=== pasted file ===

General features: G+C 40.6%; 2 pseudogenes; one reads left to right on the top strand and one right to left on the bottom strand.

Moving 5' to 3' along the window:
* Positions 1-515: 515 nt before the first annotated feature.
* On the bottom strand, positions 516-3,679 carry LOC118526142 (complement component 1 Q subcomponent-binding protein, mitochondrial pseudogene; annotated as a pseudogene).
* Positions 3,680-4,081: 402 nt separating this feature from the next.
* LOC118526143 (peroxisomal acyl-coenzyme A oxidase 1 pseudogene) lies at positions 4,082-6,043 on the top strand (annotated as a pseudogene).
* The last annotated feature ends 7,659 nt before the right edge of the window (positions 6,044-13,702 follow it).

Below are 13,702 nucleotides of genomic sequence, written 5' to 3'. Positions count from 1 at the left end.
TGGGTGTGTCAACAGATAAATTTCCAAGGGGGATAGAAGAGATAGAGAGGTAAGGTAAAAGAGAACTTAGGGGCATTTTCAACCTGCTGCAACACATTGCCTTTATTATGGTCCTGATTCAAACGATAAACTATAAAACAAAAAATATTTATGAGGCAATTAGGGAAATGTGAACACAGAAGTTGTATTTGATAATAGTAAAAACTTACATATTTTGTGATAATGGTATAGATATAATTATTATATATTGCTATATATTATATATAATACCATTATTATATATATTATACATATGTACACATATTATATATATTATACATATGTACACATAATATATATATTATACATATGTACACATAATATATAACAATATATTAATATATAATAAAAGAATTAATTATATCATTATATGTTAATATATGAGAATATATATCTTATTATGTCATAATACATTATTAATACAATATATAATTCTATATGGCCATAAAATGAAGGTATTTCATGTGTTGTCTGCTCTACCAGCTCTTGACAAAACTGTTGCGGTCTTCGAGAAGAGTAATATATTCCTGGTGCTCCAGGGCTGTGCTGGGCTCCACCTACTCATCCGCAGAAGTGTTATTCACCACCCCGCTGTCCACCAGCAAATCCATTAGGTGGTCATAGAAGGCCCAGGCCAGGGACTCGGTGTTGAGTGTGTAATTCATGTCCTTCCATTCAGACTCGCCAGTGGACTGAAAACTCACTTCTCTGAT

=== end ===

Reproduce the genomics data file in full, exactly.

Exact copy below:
General features: G+C 40.6%; 2 pseudogenes; one reads left to right on the top strand and one right to left on the bottom strand.

Moving 5' to 3' along the window:
* Positions 1-515: 515 nt before the first annotated feature.
* On the bottom strand, positions 516-3,679 carry LOC118526142 (complement component 1 Q subcomponent-binding protein, mitochondrial pseudogene; annotated as a pseudogene).
* Positions 3,680-4,081: 402 nt separating this feature from the next.
* LOC118526143 (peroxisomal acyl-coenzyme A oxidase 1 pseudogene) lies at positions 4,082-6,043 on the top strand (annotated as a pseudogene).
* The last annotated feature ends 7,659 nt before the right edge of the window (positions 6,044-13,702 follow it).

Below are 13,702 nucleotides of genomic sequence, written 5' to 3'. Positions count from 1 at the left end.
TGGGTGTGTCAACAGATAAATTTCCAAGGGGGATAGAAGAGATAGAGAGGTAAGGTAAAAGAGAACTTAGGGGCATTTTCAACCTGCTGCAACACATTGCCTTTATTATGGTCCTGATTCAAACGATAAACTATAAAACAAAAAATATTTATGAGGCAATTAGGGAAATGTGAACACAGAAGTTGTATTTGATAATAGTAAAAACTTACATATTTTGTGATAATGGTATAGATATAATTATTATATATTGCTATATATTATATATAATACCATTATTATATATATTATACATATGTACACATATTATATATATTATACATATGTACACATAATATATATATTATACATATGTACACATAATATATAACAATATATTAATATATAATAAAAGAATTAATTATATCATTATATGTTAATATATGAGAATATATATCTTATTATGTCATAATACATTATTAATACAATATATAATTCTATATGGCCATAAAATGAAGGTATTTCATGTGTTGTCTGCTCTACCAGCTCTTGACAAAACTGTTGCGGTCTTCGAGAAGAGTAATATATTCCTGGTGCTCCAGGGCTGTGCTGGGCTCCACCTACTCATCCGCAGAAGTGTTATTCACCACCCCGCTGTCCACCAGCAAATCCATTAGGTGGTCATAGAAGGCCCAGGCCAGGGACTCGGTGTTGAGTGTGTAATTCATGTCCTTCCATTCAGACTCGCCAGTGGACTGAAAACTCACTTCTCTGAT